Amy Kay Cole, PhD
Want to Lose Weight? Stop Trying!
We all know America has a weight problem and Joplin is no exception. Obesity is on the rise at a time when society increasingly prizes health and being lean. In our society, excess weight can affect our mood, confidence, and self-esteem. You have probably read statistics on how many people join a gym January 1st only to stop exercising by February. Many of those people go through the cycle again the following year. Why is that cycle so prevalent? Well, one reason has to do with our motivation to exercise. Most people exercise to lose weight. In truth, that is a terrible reason. Exercising to lose weight typically leads to dropping out of an exercise program in a matter of weeks. Why? Because humans are notoriously bad at delaying gratification. Research psychologists have found that when weight loss is the primary motivation for exercise, people don't stick with exercise. Weight loss is simply too far away to be a motivator. People get discouraged when they think about how long they have to walk or bike to lose their desired amount of weight.
People who stick with exercise tend to focus on rewards other than weight loss. Sure, they'll lose weight over time, but that's not what gets them moving. They aren’t even motivated by the fact that exercise can shrink fat cells and increase metabolism. Instead, they’re motivated by the more immediate benefits of exercise such as body confidence, better sex, clearer skin, mental clarity, improved memory, improved mood, reduced anxiety, greater energy, reduction in pain, a sense of accomplishment, and greater peace. Whew! Read that list again. Focus on the idea that those benefits are far more immediate than weight loss. And if you focus on those benefits, you will feel rewarded within minutes or days. Consider shifting your focus from weight loss to one of the benefits listed. Make a point of recognizing immediate reward after exercising. View weight loss as a pleasant side benefit rather than your sole motivation.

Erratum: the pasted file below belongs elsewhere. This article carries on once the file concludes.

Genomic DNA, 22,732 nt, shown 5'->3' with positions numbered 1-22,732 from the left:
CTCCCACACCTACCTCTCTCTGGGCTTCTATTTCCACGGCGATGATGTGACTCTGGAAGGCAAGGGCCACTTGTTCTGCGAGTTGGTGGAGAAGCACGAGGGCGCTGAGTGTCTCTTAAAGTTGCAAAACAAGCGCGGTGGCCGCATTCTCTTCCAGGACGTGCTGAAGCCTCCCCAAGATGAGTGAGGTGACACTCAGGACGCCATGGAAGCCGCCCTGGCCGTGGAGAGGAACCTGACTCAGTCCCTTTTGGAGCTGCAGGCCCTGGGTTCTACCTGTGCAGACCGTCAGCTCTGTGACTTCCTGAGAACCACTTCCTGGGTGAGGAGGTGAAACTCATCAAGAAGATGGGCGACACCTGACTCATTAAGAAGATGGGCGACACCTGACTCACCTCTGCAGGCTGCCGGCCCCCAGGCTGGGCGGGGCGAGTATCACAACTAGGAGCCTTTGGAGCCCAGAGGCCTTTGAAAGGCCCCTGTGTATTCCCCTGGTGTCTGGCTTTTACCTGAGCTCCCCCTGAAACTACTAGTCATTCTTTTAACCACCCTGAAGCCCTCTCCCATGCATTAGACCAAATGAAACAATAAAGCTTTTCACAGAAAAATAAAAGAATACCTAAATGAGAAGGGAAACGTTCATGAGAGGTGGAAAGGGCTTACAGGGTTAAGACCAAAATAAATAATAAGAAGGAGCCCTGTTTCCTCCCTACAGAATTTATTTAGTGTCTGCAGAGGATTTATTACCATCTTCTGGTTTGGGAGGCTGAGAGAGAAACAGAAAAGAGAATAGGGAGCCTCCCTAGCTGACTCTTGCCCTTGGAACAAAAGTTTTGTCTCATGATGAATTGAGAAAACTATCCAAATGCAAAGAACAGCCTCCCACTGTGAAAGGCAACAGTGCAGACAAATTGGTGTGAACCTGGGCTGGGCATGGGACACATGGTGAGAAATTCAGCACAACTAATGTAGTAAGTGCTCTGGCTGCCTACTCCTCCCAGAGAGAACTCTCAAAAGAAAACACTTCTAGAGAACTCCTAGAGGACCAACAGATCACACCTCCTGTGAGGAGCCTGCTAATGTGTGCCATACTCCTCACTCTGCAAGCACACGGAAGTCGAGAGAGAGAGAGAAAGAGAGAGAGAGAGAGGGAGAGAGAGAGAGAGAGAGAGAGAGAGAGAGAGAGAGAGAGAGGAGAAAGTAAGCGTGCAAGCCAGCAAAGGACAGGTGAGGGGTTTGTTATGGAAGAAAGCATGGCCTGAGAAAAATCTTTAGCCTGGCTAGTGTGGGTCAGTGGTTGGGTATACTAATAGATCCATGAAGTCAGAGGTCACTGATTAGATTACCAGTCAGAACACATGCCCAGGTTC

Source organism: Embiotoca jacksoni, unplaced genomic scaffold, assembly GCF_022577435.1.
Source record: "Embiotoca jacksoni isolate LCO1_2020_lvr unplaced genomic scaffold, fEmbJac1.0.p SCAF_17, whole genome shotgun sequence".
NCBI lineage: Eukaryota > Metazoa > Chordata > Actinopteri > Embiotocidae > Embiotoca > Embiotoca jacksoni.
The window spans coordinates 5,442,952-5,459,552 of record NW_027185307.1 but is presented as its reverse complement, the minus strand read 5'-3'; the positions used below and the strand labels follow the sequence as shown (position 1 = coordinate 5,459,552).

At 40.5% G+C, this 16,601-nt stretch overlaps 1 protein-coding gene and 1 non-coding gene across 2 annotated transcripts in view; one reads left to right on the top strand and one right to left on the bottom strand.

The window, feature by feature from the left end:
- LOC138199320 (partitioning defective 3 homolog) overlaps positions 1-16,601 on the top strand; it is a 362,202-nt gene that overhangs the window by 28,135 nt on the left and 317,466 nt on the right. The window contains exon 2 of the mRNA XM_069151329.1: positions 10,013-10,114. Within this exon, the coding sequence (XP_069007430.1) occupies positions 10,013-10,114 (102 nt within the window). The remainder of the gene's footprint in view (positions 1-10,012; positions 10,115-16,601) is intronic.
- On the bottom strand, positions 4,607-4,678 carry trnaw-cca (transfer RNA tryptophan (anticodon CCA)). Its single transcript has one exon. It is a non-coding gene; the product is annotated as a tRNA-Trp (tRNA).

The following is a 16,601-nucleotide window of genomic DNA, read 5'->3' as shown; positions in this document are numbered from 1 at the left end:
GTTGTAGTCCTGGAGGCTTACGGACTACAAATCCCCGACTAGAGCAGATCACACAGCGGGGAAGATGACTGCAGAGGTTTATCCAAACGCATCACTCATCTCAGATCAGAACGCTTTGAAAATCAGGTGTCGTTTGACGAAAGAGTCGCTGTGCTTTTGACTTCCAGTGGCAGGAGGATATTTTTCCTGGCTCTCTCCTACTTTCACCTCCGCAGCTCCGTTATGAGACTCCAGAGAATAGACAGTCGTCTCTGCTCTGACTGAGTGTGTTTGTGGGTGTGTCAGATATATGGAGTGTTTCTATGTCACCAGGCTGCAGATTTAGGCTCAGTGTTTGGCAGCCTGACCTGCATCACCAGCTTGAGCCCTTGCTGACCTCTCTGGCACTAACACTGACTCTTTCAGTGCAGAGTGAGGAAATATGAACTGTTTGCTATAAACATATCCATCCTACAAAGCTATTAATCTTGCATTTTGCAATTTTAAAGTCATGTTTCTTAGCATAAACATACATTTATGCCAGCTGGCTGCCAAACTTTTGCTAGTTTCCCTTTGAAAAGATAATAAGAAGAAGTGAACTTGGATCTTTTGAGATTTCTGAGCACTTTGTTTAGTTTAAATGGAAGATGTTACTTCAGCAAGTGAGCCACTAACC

The attached article lists additional benefits to exercise you might find rewarding. Note that the article also lists benefits of eating healthy. Psychologists work with many people who seek counseling or therapy to gain control over their diet. People already know to eat fewer calories and make wiser food choices when they want to lose weight. Yet, the increase in health information over the last ten years has not improved the health of people in our country. Psychologists are trained to identify patterns of mindless eating and the psychological issues which affect food choices. Our eating habits are complex and influenced by our childhood, education, peer group, and many other psychological factors.
Counseling is not essential for adopting better health practices, but self-awareness is. Although some people seek counseling to address their relationship with food, other people address that relationship more slowly by being mindful of their food choices over time. I will expand on the complexities of our relationship with food in a future blog. In the meantime, enjoy the attached article. Photo by i yunmai on Unsplash